Twisted roots (Väärät juuret)

Management and participation at home

The home is a central operating environment for the consumer. It is a diverse system that may consist of one or more members. A well functioning household is better able to withstand changes in circumstances. Awareness of one's own actions and the functionality and state of the environment requires the presence of an effective system of information and feedback, which can help prepare for new situations and flexibly adjust the ways things are done.

In the film Twisted Roots the household consists of the Kuurna family. The family has been through several events and situations that it could not process appropriately. Problems were not openly discussed or the processes of dealing with them never reached a conclusion. Perhaps the family intended to deal with them later, at a more appropriate time. Neither one of the parents was prepared to assume responsibility for the situation until the father's health took a significant turn for the worse.  The mother had to assume responsibility and explain the situation to the children despite the father's resistance. By doing this, the mother took initiative in managing the family.

Managing the home is anticipation and being proactive, decision-making and assuming responsibility as well as inviting family members' participation in dealing with family matters. Managing the home and participation refers to maintaining household functions, allocating resources, making decisions and having the ability to assess factors that promote well-being. An individual's mastery of his own life is also part of managing the home. In the film, however, the mother takes it upon herself to manage the family without inviting participation from other family members. She contacts the father's adult son without the father knowing about it in order to have the son involved in deciding on the future of the father's business.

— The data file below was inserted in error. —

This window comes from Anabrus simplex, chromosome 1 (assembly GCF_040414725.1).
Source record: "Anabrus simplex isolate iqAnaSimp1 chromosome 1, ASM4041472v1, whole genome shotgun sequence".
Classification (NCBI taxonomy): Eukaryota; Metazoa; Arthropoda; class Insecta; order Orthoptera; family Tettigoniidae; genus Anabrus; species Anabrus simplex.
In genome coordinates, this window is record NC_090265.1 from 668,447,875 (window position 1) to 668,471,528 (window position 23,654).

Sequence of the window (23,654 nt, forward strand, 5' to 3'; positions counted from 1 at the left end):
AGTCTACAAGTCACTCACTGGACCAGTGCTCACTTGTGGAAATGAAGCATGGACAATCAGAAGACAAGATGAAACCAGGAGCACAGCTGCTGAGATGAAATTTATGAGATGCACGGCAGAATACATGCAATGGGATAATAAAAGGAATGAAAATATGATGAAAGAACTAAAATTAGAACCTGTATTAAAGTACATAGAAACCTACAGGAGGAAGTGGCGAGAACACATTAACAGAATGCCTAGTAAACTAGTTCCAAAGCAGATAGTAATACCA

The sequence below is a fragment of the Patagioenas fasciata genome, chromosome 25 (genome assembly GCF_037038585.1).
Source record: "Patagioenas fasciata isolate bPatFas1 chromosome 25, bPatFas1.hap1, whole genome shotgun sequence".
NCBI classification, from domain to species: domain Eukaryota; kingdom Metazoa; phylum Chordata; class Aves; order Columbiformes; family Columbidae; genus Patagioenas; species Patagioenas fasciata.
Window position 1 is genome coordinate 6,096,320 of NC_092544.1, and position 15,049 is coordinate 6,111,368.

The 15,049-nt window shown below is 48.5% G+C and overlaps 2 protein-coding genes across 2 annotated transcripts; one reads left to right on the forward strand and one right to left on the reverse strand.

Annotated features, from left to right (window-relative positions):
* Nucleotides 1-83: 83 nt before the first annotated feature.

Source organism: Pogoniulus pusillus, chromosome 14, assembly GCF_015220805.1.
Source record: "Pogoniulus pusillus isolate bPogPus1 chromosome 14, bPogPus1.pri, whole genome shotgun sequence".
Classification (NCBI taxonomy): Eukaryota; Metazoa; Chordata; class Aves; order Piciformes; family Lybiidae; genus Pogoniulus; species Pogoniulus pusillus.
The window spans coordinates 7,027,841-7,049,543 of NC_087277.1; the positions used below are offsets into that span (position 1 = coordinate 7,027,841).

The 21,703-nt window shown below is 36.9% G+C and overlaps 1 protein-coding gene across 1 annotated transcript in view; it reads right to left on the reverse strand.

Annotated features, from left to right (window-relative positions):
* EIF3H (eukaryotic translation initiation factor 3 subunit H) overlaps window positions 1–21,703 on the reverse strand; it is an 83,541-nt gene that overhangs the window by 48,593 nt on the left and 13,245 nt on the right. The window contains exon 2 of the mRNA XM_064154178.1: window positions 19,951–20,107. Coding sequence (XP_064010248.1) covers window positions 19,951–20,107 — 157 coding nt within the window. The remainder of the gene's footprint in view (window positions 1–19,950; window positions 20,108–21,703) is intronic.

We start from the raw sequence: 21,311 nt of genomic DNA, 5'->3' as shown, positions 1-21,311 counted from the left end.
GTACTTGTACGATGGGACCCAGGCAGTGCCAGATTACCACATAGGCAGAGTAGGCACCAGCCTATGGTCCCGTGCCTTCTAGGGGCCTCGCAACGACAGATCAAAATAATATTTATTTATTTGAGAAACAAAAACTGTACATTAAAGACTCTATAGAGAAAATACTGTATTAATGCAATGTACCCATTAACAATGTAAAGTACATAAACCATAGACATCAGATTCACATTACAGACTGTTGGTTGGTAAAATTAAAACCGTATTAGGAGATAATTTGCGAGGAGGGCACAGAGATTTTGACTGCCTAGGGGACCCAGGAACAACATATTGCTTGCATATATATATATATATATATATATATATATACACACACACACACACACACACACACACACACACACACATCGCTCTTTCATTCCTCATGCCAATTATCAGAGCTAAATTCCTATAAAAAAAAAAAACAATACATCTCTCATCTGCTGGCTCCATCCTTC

Managing the home and encouraging participation is being able to assess how habits influence our well-being, our ability to co-operate and our financial situation. Managing the home is the mastery of daily life, assuming responsibility and taking a leadership role.

Failure to master daily life results in drifting, where everyday tasks are no longer coped with. Floating in daily life means that the days lack basic structure and rhythm. Floating in daily life can be illustrated with a boat metaphor:

”The daily life of a family can be thought of metaphorically as being at sea. Getting in a boat often entails a specific objective: wanting to cross over to the opposite side of a waterway, seek out a good fishing spot or just go for a little joyride in the waters around a seaside summer cabin. For a row boat to move in the right direction, several types of skills are needed. One must be able to row or paddle using the equipment that's available, keep the bow of the boat towards the desired direction, interpret the direction and magnitude of wind waves or